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           There is a healthy fear and an unhealthy one. The fear that makes us run when a gang of thieves approaches us is a healthy fear. But the constant fear of death that turns into anxiety and paralyzes us is an unhealthy one. In the Eastern Church, fear is a capital sin. In our Roman Catholic Church, we say that fear is a ground for the capital sins, but it is not by itself a sin, because we don’t have immediate control of it.

           Fear of death summarizes all the unhealthy fears. For example, fear of losing one’s reputation is a form of death. When you fear losing your reputation, you may resort to lying and compensate by being judgmental and critical towards others, and/or by proudly showing off your accomplishment. Another example is always running to accomplish more, which leads to more anxiety. This fear is linked to the sense of the brevity of our life. We have little time and we want to use it somewhat selfishly to fulfill our wish list.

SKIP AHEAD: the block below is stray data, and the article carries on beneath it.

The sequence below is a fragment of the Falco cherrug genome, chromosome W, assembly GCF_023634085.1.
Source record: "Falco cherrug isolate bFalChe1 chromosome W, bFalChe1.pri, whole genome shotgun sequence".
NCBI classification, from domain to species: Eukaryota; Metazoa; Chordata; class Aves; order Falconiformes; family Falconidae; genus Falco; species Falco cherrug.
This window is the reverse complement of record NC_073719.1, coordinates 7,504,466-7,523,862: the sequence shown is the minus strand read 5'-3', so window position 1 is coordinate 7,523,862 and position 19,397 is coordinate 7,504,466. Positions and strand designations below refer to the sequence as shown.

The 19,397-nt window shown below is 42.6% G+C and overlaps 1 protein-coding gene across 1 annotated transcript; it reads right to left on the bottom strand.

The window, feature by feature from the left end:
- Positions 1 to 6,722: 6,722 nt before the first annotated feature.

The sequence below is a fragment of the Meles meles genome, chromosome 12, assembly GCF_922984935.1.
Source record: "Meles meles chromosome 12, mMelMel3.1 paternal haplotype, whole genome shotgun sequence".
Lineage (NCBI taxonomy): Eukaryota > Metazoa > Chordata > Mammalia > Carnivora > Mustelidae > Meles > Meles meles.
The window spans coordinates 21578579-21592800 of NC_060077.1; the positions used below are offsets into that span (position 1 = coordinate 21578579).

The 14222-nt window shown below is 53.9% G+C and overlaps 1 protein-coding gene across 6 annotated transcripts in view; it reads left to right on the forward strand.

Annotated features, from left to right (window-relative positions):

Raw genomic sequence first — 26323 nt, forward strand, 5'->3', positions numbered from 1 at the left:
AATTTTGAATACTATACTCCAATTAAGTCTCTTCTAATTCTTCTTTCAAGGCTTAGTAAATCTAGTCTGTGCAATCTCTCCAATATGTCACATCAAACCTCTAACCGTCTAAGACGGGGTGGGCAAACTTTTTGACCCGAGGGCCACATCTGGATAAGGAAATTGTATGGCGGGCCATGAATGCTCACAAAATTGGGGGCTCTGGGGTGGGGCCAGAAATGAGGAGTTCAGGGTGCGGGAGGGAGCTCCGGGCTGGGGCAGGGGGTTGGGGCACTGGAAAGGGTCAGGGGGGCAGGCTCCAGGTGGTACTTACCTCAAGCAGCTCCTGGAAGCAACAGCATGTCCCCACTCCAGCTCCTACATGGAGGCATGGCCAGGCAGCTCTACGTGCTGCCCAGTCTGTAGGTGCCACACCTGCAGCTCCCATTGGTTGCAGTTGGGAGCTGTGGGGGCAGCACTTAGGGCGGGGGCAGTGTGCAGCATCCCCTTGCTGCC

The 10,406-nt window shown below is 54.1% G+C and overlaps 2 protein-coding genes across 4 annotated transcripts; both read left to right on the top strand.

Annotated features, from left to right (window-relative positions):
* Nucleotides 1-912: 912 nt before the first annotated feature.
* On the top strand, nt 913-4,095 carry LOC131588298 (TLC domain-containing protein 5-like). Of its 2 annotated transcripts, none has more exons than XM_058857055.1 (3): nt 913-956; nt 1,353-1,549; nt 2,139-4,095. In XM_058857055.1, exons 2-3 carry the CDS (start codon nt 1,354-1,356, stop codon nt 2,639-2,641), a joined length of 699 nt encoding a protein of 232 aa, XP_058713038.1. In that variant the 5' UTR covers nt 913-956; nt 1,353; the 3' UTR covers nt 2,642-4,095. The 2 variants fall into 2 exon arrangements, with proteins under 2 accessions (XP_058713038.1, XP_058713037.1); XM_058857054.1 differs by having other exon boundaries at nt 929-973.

The disciples locked in fear in the upper room were afraid of being crucified like Jesus. Crucifying was the most horrible death. And the followers of political messiahs had been crucified with their leaders. They had seen it happening in the last decades before Jesus started his ministry. Wouldn’t you be afraid too? We tend to judge them because they had heard Jesus had appeared to some of them; so, we think they should not be afraid. But Jesus had not appeared to Pilate or the high priest. The disciples, then, had good reasons to fear.

           At the Pentecost, they will have the courage to face even the crucifixion. They will learn that Jesus doesn’t save us FROM death or suffering, but that he saves us THROUGH death and suffering. The way to conquer fear is not to avoid death and pain, not to run away from it, but to walk through our death and suffering with Jesus.

           Neither resignation nor rebellion are fruitful ways to cure anxiety and fear. We must continue to follow Christ, with eyes fixed on our goal, eternal life, receiving in our soul the Spirit of Jesus, the Spirit of the Pentecost. Jesus knows that we are afraid and anxious. Peter, who was one of the disciples locked in fear that night, urges us later to cast all our anxiety on Jesus because he cares for us. (1 Peter 5:7) And nothing is impossible with him.




Fr. Pierre